Just one country, the US, dominates the export trade from the region. It accounted for some 77 per cent of the regional total in 2009 although this was below the peak of 94,000 tonnes recorded in 2007. One source indicates that in 2009 and 2010, US annual shell egg exports totalled around 54,000 tonnes.

The data released by the USDA is given in millions of dozens rather than by weight. These figures show that exports in 2007 amounted to 250 million dozen, falling to 206 million dozen in 2008. The following year witnessed a recovery to 242 million dozen, increasing further to 258 million dozen in 2010, while the latest forecasts for 2011 and 2012 are for 280 million dozen and 260 million dozen, respectively. However, it should be noted that these totals are for all eggs, shell eggs as well as egg products converted to a shell egg equivalent.

In 2009 and 2010 total exports represented less than four per cent of US table egg supplies. Main buyers of US shell eggs are Hong Kong, Canada and the United Arab Emirate (UAE), which combined account for nearly 80 per cent of the total of around 80 million dozen.

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Until recently, the only other significant exporter of shell eggs has been Brazil. The total sold there went up from around 4,500 tonnes in 2000 to 16,500 tonnes in 2007 but then declined to around 10,000 tonnes in the next two years. While figures from another source point to higher exports, it too shows the volume has declined in recent years. Some 90 per cent of her exports are in shell with less than 10 per cent being exported as egg products. According to the Brazilian poultry organisation, UBABEF, in 2010 some 51 per cent of shell egg exports went to Angola and 41 per cent to the UAE.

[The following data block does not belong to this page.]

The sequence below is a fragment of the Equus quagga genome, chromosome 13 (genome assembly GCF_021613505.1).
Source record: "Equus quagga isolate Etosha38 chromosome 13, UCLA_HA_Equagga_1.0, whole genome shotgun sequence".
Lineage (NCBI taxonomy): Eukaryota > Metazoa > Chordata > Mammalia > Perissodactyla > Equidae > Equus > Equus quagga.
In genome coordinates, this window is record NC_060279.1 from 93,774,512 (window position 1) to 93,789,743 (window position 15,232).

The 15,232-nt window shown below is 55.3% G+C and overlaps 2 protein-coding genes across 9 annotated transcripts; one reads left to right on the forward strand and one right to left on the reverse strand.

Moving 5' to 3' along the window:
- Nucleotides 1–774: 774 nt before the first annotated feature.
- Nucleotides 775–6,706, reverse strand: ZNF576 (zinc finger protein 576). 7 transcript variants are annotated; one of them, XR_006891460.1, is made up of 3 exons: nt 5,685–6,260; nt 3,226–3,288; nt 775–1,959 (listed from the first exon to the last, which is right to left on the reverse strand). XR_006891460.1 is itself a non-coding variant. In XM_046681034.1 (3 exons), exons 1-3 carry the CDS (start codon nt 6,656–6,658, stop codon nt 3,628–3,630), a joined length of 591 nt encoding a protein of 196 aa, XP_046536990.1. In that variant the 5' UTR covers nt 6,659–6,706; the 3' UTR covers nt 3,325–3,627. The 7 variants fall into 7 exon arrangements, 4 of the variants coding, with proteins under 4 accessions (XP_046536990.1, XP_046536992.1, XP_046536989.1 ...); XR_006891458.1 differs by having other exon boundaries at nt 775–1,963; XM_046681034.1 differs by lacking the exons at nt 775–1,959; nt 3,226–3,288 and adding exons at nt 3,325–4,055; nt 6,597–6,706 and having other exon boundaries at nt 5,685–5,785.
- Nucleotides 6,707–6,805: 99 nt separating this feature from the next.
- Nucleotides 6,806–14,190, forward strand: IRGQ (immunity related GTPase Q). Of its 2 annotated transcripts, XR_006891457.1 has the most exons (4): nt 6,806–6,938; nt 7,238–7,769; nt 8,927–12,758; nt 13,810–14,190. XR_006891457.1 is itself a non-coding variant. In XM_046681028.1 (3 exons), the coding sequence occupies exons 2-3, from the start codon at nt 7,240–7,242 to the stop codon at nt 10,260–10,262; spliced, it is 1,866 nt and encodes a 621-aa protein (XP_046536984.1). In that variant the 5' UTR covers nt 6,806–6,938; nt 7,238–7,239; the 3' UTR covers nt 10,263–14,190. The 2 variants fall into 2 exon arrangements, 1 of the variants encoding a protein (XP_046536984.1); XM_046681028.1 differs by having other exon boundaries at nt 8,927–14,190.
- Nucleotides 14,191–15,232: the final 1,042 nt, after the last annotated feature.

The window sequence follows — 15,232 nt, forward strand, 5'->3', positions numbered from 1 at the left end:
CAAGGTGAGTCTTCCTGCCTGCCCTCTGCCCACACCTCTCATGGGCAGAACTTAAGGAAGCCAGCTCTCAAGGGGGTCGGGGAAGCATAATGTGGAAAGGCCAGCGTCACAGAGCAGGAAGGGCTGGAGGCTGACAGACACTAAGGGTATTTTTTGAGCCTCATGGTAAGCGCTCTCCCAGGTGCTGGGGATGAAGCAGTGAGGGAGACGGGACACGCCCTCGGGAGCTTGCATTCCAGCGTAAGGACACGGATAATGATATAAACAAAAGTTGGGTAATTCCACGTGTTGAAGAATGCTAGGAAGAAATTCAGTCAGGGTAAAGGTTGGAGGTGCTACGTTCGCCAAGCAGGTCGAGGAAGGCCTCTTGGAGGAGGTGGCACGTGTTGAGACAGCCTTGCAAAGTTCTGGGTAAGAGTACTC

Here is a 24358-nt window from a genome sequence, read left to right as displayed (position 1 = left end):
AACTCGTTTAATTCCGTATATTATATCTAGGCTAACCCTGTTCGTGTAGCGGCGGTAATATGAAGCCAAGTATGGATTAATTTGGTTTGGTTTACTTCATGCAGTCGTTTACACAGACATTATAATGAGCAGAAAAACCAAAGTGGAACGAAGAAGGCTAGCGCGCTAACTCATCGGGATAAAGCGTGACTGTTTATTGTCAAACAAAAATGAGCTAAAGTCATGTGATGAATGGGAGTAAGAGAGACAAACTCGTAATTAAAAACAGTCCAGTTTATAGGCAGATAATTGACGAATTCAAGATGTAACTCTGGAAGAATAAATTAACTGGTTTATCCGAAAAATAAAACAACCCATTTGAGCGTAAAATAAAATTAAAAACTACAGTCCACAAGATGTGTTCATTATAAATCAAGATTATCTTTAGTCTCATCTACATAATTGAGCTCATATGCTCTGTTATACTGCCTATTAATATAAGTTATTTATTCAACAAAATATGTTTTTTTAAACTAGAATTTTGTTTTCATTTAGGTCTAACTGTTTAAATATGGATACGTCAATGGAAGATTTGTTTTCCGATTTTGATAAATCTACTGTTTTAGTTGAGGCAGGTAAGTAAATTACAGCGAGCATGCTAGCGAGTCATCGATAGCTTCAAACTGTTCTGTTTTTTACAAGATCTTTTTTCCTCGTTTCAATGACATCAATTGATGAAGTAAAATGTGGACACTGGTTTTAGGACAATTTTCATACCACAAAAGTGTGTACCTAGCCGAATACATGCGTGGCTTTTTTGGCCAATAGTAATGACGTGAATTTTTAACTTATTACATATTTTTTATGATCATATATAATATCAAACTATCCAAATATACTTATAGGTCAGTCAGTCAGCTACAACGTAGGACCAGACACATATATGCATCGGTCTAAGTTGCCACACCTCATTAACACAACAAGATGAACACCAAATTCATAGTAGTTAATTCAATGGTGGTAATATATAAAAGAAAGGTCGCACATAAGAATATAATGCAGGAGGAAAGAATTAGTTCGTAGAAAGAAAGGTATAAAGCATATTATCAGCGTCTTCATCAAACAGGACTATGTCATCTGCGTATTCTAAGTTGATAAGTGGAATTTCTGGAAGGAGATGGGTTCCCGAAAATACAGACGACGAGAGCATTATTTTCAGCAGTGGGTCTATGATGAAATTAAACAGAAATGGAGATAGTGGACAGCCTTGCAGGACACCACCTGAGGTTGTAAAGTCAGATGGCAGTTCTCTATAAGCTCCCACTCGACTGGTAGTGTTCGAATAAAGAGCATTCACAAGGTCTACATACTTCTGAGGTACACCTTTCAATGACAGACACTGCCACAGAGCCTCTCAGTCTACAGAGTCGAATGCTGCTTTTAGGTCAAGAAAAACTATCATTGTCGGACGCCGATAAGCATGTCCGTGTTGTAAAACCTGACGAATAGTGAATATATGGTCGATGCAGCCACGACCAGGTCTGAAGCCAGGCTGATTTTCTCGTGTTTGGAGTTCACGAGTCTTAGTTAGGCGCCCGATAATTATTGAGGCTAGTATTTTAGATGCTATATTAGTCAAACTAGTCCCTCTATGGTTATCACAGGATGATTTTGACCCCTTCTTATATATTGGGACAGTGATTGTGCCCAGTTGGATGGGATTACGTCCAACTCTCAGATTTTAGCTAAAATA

It has been reported that Mexico will export possibly 10,000 tonnes of shell eggs this year to African and Asian outlets despite their costs of production being higher those of the US, Brazil and some Asian countries.

Shell egg imports have shown little movement over the past decade averaging around 66,000 tonnes a year (Table 2), a situation which is unlikely to alter in the foreseeable future. The bulk is purchased by Canada.

The Americas is not a major player in the trade in liquid egg products, the volumes exported amounting to around 20,000 tonnes a year between 2000 and 2009. However, the US, Canada and Brazil feature strongly in this market with, according to IEC statistics, shipments amounting to nearly 18,000 tonnes, 11,000 tonnes and 2,000 tonnes, respectively, in 2010.

Between 2000 and 2009, liquid egg imports at around 10,000 tonnes were about half of the volumes exported from the region, with significant quantities being purchased by Canada, the US, Mexico and latterly, Venezuela. More recent data indicates that the total has since risen with, in 2010, the US purchasing more than 10,000 tonnes and Canada almost 6,000 tonnes.

March 2012